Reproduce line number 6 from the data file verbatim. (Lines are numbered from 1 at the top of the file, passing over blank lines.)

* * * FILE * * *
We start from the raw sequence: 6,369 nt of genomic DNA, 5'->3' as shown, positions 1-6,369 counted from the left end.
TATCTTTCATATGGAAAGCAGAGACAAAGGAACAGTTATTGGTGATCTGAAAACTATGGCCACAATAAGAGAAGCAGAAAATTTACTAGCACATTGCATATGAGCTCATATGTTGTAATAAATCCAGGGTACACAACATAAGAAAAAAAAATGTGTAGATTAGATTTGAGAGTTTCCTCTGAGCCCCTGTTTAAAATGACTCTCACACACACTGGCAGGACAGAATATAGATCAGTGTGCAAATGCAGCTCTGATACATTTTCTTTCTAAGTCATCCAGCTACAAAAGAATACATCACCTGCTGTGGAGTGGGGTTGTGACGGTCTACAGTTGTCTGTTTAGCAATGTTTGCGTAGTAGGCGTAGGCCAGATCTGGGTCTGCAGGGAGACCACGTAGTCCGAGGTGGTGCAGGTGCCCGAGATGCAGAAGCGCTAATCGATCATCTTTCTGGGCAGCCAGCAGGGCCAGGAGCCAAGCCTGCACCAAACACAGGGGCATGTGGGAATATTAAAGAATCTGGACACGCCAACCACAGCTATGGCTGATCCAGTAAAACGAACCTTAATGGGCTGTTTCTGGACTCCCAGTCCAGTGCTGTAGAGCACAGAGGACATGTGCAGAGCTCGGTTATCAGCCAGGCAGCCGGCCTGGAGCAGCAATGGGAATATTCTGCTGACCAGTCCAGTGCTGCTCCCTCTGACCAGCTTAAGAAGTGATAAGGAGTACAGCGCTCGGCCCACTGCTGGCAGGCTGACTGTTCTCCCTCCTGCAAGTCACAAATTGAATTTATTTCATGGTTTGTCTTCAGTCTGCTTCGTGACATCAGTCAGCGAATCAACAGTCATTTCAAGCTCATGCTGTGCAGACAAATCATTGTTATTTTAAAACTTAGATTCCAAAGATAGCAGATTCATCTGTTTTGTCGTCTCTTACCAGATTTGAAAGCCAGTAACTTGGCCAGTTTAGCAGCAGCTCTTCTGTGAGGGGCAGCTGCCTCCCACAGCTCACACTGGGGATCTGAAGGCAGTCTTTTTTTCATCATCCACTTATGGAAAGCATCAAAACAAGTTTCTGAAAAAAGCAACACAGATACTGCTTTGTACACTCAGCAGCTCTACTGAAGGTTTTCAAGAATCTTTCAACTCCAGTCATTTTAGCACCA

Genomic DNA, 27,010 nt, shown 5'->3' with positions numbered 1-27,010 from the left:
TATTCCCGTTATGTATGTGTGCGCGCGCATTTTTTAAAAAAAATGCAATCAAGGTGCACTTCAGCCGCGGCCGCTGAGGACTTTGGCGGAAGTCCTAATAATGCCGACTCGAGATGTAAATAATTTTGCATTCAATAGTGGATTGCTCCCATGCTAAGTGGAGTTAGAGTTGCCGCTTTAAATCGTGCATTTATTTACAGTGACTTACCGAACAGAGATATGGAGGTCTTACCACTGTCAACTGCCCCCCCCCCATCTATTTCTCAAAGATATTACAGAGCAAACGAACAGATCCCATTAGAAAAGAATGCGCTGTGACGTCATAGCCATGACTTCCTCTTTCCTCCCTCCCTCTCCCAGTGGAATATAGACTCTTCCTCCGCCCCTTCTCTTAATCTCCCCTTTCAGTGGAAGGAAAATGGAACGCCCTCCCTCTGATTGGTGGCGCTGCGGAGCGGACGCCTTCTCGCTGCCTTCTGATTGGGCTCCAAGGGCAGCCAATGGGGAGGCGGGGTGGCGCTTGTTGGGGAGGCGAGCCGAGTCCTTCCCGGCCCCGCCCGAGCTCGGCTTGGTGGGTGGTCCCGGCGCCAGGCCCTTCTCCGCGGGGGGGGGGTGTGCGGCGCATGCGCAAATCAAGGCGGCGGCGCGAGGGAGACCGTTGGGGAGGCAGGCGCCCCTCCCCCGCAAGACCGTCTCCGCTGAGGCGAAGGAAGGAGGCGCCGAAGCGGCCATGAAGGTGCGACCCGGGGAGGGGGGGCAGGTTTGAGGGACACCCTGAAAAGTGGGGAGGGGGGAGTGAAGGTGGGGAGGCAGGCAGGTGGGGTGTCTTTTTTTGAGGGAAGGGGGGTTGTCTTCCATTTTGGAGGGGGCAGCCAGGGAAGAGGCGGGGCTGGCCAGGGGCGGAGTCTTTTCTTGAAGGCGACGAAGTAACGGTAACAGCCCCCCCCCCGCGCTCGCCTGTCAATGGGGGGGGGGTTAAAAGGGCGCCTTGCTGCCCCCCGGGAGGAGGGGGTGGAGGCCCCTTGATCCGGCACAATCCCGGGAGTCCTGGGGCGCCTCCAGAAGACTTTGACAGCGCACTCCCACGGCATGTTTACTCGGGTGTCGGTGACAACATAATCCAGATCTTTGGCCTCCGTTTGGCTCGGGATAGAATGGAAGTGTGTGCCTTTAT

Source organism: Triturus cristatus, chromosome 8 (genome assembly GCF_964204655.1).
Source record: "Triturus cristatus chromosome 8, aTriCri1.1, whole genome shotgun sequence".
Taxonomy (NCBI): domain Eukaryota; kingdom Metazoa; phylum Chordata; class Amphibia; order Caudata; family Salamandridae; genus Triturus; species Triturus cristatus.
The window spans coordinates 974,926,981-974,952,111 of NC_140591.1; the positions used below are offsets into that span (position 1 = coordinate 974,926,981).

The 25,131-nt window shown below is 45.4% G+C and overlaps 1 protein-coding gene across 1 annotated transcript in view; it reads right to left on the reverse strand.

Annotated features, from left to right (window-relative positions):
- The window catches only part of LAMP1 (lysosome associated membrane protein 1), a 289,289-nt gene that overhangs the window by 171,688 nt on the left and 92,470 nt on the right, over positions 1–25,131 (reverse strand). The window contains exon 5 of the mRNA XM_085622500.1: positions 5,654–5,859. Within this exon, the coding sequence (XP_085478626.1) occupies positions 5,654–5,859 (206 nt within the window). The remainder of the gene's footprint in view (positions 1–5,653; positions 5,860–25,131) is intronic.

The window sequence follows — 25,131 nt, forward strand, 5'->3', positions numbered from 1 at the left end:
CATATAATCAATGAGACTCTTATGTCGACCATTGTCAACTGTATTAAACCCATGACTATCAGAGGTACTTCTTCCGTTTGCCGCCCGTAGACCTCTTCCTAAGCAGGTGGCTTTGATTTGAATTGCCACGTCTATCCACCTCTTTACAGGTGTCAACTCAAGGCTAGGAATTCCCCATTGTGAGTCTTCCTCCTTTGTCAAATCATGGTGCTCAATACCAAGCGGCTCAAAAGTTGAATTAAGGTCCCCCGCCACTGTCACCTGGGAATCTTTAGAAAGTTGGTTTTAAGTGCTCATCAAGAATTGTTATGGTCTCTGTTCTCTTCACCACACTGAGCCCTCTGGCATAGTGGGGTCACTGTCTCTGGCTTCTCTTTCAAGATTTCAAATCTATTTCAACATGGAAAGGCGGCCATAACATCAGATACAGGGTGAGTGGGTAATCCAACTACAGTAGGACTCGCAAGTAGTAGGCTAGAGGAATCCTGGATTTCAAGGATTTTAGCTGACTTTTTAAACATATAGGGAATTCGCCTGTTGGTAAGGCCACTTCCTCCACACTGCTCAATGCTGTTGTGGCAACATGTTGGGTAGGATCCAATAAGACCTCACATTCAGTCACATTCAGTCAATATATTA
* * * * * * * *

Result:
Source record: "Triturus cristatus chromosome 8, aTriCri1.1, whole genome shotgun sequence".